RETURN TO MASS
We can't wait to see you back in the church! Please note these important COVID Guidelines updates from the Archdiocese.
April 17, 2021
Dear brothers and sisters in Christ,
Just over a year ago, we went through the great suffering of the shut down of public Masses due to the Covid-19 pandemic. It was a very difficult time for all of us which started right as Lent was beginning. All of our parishioners and Catholics throughout the world were deprived of their reception of the Eucharist. Since last May, we have been back at public Masses, and little by little, the way we live our lives has begun to return to normal. Over the last several months, the number of active cases of Covid-19 has continued to drop, and we have seen a very large number of adults who have been vaccinated against the virus.
Because of these factors, the Archbishop has made the decision to reinstate the obligation of Sunday Mass, and revise the Covid-19 guidelines of the Archdiocese, beginning next weekend, April 24-25. This means several things for our community, which I will delve more deeply into in the rest of this letter.
The Importance of the Sunday Obligation
The very last canon in the Code of Canon Law of the Catholic Church states that the supreme law of the Church must always be the salvation of souls. This means that every law that the Church puts forth is meant to be for the salvation of souls. This is particularly true for the Sunday obligation. In the Gospels, Jesus states that "The sabbath was made for man, and not man for the sabbath." The obligation to attend Mass on Sunday is given to fulfill the need that we have for the grace of God, in order to grow and deepen our own holiness, and to be transformed week after week into the saints that God created us to be.
Many of us have experienced struggles in our spiritual lives because we have not had regular access to the Eucharist. This is for several reasons. First, as we know, the Eucharist is the Body, Blood, Soul, and Divinity of Jesus Christ. It is the Sacrament in which he gives us his very self, to strengthen us and nourish us on the journey of our spiritual life. Furthermore, the spiritual life is not a life to be lived in isolation. As I have said many times in my homilies, other people are a necessary part of the Christian life. We must be able to gather at Mass in order to worship God properly and grow into that perfect love we are called to have for God and our neighbor.
I want to offer encouragement to those who have been away. I invite you to return to Mass with us again and allow the grace of God to work deeply in your heart. We have missed you and we can't wait to see you soon, to worship with you, and to grow in love for God alongside you.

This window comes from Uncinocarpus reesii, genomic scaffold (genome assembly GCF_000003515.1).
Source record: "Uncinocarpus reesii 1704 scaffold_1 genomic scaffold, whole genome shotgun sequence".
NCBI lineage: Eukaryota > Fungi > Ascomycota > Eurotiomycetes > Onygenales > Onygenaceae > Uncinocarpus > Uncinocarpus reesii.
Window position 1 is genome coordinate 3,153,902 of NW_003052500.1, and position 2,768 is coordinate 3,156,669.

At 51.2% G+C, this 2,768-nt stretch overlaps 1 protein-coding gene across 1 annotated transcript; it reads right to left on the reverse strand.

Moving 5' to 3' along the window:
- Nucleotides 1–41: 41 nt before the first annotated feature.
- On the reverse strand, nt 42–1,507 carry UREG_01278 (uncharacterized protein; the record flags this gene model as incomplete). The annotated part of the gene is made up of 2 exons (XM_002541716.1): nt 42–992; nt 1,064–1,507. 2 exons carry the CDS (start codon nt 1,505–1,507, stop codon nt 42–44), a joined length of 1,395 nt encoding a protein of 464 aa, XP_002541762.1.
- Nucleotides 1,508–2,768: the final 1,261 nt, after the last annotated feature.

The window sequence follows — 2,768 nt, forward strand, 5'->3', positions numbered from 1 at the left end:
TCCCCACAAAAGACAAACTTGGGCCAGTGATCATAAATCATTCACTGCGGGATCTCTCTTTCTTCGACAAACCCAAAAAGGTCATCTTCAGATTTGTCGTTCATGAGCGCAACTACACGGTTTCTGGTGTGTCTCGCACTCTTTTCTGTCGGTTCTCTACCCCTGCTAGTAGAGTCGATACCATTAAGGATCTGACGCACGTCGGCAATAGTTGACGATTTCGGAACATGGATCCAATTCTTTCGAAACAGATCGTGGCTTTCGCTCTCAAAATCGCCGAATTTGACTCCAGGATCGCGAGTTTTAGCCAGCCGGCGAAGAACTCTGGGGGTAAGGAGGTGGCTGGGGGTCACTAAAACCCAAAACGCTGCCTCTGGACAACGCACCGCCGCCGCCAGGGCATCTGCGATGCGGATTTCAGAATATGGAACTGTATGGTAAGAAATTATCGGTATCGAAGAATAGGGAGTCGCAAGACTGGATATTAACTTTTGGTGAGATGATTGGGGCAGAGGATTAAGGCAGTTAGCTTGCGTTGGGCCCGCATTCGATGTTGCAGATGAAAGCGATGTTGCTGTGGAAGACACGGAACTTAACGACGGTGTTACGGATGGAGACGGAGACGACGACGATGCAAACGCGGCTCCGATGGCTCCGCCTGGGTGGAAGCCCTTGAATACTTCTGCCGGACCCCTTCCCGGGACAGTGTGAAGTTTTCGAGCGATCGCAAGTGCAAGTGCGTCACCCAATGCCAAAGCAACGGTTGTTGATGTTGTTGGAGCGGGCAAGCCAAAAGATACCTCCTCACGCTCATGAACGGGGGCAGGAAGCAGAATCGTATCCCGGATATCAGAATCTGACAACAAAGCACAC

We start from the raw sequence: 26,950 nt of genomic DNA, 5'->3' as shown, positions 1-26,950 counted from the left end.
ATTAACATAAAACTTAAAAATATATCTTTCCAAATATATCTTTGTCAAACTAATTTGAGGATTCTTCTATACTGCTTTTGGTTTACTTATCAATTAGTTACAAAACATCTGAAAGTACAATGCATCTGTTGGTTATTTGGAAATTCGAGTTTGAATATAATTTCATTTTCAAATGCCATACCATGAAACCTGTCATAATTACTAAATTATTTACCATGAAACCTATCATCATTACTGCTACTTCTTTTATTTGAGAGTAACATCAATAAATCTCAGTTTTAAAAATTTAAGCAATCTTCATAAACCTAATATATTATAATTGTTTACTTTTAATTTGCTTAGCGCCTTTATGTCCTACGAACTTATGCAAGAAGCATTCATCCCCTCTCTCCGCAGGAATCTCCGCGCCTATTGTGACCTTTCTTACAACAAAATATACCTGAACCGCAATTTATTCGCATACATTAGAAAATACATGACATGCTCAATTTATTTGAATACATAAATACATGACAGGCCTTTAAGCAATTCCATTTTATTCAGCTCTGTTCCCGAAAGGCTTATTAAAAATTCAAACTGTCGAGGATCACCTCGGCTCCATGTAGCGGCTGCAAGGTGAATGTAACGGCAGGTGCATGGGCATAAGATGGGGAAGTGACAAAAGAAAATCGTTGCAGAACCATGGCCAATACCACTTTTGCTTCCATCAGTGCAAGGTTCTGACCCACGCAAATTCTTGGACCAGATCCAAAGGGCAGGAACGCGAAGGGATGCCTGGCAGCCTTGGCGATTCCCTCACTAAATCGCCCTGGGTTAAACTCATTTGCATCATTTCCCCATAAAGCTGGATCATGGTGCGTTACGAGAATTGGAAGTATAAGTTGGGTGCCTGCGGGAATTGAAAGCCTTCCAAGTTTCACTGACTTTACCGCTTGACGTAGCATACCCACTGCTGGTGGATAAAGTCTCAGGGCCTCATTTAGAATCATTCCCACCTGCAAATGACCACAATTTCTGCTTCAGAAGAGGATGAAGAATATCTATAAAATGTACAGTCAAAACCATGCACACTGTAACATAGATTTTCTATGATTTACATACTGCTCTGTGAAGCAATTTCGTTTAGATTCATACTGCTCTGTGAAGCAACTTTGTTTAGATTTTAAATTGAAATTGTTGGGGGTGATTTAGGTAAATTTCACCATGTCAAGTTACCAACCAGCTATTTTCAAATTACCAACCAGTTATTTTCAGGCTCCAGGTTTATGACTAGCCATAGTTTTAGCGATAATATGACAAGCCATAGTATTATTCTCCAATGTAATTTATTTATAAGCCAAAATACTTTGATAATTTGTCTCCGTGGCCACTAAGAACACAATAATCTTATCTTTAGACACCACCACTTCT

While the general dispensation from the Sunday obligation for all people has been lifted, there are still some important groups that remain dispensed from the Sunday obligation. In the new guidelines, the Archbishop names 5 groups of people who are still not obligated to attend Sunday Mass:
1) Those who are ill;
2) Those who are caregivers for someone who is ill;
3) The homebound;
4) Anyone who is unable to receive a COVID vaccine at this time (e.g., women who are pregnant);
5) Those who are vulnerable due to age, health, or severe anxiety about becoming ill.
What Mass Will Look Like
The Church will be open for full capacity beginning on April 24, and all tape will be removed from the pews. For the time being, however, the mask mandate from Archbishop Coakley remains in place. This is a good precaution to take, and is not motivated by fear, but out of charity for those who are still vulnerable, as well as those who are anxious about the virus. For those who still have a need for social distance during Mass, we will have distanced seating in the basement overflow area available. The Mass will be projected on the screen and an Extraordinary Minister of Holy Communion will bring the Eucharist to those who choose to use this option.
The collection will take place in the normal way, with the basket being passed, and the procession with the gifts will resume. Communion will continue to take place as it has the last several weeks, with all coming forward to the center aisle. Deacon Bob and I, and any other Ministers of Holy Communion, will continue to sanitize our hands before and after the distribution of Holy Communion, and to sanitize our fingers after a parishioner receives communion on the tongue.
These changes will be difficult for many people, but are a great sign of hope at the same time. Please be patient with me, with our parish staff, ministers, and other parishioners as we continue to strive for charity, safety, and growth in the spiritual life. I pray for you all every day, and I hope that this time of grace continues to be fruitful in your lives and the lives of all of your family and friends.
Fr. John Paul Lewis
Fr. Lewis' Letter to the Faithful
Archbishop Coakley's Letter to the Faithful
COVID Guidelines for Mass - Effective May 22, 2021